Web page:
David Gibson of DF Gibson, Inc., an experienced preservationist who was an associate professor of architecture in the early days of NJIT’s College of Architecture and Design and was also responsible for five campus master plans and the design of several campus buildings, played an integral role in recreating the interior of Eberhardt Hall. To lend an air of authenticity, Gibson incorporated wallpaper, ceiling coverings and carpets that reproduce patterns created by Christopher Dresser, considered one of the 19th century’s first and foremost residential and industrial designers. (Gibson points out that this installation of Dresser wallpaper may be among the biggest in the country.) Additionally, he installed electrical fixtures with a gaslight aesthetic, from the chandeliers to the lamp-like figures that top the landing posts of the grand staircase.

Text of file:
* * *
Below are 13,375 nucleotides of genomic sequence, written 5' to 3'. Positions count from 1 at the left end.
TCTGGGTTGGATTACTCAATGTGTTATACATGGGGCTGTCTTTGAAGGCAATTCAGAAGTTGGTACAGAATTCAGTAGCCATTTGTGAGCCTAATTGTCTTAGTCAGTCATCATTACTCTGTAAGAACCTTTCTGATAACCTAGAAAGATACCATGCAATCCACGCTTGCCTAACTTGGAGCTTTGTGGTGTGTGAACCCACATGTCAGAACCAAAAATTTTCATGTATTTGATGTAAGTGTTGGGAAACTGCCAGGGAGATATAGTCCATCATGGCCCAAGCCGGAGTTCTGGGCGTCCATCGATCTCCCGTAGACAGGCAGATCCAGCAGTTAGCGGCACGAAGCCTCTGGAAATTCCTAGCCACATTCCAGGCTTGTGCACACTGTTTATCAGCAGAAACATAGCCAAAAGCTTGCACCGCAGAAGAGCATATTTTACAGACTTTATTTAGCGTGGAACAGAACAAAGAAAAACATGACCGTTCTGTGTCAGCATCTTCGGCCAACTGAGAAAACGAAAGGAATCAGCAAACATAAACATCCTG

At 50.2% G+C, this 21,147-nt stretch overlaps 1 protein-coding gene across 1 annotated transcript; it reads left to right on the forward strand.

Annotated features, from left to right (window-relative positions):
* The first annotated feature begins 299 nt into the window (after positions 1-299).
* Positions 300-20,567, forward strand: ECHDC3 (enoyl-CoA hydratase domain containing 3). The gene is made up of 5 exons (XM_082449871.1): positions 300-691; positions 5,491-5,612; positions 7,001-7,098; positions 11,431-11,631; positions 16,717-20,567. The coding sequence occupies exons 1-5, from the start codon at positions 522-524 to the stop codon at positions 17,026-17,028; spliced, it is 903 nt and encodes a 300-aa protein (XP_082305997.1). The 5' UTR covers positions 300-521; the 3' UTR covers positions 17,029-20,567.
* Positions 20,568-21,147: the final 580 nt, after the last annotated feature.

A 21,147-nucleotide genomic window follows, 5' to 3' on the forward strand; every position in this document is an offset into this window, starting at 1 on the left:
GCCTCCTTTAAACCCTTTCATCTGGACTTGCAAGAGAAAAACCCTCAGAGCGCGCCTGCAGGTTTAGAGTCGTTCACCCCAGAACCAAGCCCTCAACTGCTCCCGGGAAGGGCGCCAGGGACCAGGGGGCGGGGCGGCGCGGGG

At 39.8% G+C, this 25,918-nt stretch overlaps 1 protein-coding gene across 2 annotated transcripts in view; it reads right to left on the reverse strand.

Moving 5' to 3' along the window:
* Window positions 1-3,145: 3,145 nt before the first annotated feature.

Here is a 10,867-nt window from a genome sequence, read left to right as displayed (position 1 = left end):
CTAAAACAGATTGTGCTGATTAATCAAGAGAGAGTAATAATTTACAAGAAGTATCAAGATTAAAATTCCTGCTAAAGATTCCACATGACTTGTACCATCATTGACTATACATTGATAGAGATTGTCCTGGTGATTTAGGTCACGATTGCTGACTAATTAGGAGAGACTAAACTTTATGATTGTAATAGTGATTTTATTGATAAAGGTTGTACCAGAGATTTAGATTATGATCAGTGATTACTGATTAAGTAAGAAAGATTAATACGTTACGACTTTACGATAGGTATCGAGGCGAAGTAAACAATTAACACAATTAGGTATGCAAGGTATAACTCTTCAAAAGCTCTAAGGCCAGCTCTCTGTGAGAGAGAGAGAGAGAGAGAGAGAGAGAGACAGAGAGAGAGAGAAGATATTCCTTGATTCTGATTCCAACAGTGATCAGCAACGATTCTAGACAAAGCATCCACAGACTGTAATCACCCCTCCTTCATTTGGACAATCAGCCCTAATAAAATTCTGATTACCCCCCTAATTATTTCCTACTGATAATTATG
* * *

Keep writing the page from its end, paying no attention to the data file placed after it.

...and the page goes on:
“This is my interpretation of what the founders would have done if they owned the building in 1881,” said Gibson of his work.
Gibson did include a contemporary take when it came to some of the furnishings, with glass-and-metal coffee and end tables from Italy and classic modern sofas and club chairs. He also put in a back door to provide access to an elevator foyer, in accordance with the Americans With Disabilities Act, along with two sets of stairs leading to the rear entrance from the ground-floor lobby. And he mounted brass handrails on the grand staircase over the lower wooden handrails sized for use by the asylum’s children. That staircase and its wooden handrails as well as the trim and ornamental border around the interior of the front door are, to Gibson’s knowledge, the only original interior features.